And I say well I’m lucky, ’cause I am like East Berlin
    I had this wall and what I knew of the free world
    Was that I could see their fireworks and I could hear their radio

    And I thought that if we met, I would only start confessing
    And they’d know that I was scared, they would know that I was guessing
    But the wall came down and there they stood before me
    With their stumbling and their mumbling and their calling out just like me

    And ooh, aah, the stories that nobody hears
    And I collect these sounds in my ears

    That’s what I hear in these sounds”
    (What Do You Hear In These Sounds)

    • It’s wonderful that you posted the lyrics! I appreciate that and enjoyed reading them. I think there is very little in life that has no meaning, but maybe there are different levels of importance that we assign to them. Maybe sometimes we assign too much and it’s best just to enjoy without thought. I don’t claim to have an answer and I don’t think there is any one correct answer. I’ll be exploring this for a long time.

  4. dpbowman says:

    I myself am an apprentice in the path of SIlence.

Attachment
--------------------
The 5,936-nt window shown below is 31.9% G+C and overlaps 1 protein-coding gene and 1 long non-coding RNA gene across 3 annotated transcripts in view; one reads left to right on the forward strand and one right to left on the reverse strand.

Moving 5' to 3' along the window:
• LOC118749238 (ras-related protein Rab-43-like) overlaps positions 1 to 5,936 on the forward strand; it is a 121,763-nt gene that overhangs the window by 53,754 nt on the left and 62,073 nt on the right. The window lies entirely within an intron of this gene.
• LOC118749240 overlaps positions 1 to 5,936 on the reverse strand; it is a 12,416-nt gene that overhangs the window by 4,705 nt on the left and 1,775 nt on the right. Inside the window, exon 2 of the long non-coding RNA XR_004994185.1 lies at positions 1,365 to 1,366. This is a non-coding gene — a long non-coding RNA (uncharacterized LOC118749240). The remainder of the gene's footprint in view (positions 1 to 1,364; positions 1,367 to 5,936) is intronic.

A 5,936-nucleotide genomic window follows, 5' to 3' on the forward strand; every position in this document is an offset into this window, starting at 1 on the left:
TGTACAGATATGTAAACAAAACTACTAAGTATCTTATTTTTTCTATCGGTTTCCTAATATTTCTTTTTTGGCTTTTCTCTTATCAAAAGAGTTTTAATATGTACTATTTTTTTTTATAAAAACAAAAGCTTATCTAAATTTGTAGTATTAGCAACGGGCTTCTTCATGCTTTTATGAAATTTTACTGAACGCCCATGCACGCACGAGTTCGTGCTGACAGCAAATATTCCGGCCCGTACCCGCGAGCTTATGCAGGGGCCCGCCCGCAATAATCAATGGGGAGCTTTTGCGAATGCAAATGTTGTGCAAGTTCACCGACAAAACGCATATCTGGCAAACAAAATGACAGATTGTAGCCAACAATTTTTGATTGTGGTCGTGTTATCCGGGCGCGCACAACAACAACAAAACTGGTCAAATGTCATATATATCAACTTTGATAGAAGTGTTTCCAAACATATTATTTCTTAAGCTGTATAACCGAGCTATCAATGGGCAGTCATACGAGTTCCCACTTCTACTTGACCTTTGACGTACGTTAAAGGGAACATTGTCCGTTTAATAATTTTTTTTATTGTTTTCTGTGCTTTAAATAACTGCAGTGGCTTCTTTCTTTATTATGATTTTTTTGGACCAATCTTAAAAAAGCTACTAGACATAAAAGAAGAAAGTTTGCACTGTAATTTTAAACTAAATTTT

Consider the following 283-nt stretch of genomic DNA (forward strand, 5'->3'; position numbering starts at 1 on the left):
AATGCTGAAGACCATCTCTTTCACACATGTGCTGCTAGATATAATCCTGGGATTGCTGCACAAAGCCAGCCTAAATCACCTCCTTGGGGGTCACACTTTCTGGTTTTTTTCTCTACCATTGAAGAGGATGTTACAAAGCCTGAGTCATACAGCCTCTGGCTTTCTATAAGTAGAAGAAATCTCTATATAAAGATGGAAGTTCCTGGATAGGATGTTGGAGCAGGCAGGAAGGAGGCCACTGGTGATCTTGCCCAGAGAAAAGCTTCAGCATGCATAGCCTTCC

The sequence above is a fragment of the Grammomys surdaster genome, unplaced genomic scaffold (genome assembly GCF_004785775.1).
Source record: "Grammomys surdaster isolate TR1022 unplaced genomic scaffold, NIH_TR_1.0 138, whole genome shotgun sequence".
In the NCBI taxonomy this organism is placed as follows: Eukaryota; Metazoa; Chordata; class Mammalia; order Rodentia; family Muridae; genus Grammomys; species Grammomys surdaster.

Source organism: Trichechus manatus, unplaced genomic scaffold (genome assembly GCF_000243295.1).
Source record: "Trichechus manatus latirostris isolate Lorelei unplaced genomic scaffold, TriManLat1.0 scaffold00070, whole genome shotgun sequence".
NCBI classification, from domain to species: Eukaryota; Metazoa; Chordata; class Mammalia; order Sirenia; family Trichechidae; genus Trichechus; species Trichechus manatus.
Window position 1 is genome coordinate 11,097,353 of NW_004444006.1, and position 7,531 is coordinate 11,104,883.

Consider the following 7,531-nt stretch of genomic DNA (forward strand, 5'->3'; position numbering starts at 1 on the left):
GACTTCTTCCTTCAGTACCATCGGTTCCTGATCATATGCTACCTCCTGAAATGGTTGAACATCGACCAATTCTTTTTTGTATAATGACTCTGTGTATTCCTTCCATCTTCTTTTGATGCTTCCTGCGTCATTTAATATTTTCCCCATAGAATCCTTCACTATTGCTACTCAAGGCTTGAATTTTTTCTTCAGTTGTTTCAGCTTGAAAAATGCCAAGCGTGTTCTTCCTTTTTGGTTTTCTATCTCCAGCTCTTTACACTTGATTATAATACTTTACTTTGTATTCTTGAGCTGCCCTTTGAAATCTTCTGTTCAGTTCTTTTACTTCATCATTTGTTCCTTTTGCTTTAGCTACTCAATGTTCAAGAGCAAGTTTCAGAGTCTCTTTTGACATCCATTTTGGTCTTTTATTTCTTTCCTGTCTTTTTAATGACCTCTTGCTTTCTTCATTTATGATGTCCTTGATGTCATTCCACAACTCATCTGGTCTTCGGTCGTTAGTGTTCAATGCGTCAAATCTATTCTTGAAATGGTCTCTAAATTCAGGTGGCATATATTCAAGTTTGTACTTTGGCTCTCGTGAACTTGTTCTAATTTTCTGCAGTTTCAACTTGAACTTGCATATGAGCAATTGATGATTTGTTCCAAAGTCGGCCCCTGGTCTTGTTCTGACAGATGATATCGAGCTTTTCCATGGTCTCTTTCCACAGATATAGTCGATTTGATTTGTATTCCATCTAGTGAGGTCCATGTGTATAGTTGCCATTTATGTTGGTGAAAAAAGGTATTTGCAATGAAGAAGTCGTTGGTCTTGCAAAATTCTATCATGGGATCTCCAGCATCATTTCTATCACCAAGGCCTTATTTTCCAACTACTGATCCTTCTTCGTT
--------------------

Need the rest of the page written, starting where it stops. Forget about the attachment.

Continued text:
It is as powerful as words.
    I believe people today fear it and attempt to drown it out more often than not.
    In silence you have to hear the unspoken speak what you truly are.
    It can be frightening, but it should be enlightening.

  5. ‘We talk too much… Clever talk is of no value whatsoever. One merely gets further and further away from oneself and that is a crime. One should be able to crawl right into oneself like a tortoise…’

    Hermann Hesse: Demian

    I like the idea of crawling right into oneself like a tortoise… to find out what’s going on there and I think that’s what you’ve done in exploring Cage!

  6. These are very worthy considerations — afterall what WOULD the complete absence of sound signify? And for “how long”?

  7. Such interesting questions you ask yourself. This is a real quest to understand noise and silence. I’m going to give this more thought.

Leave a Reply

Fill in your details below or click an icon to log in: Logo

You are commenting using your account. Log Out /  Change )

Google+ photo

You are commenting using your Google+ account. Log Out /  Change )

Twitter picture

You are commenting using your Twitter account. Log Out /  Change )

Facebook photo

You are commenting using your Facebook account. Log Out /  Change )

Connecting to %s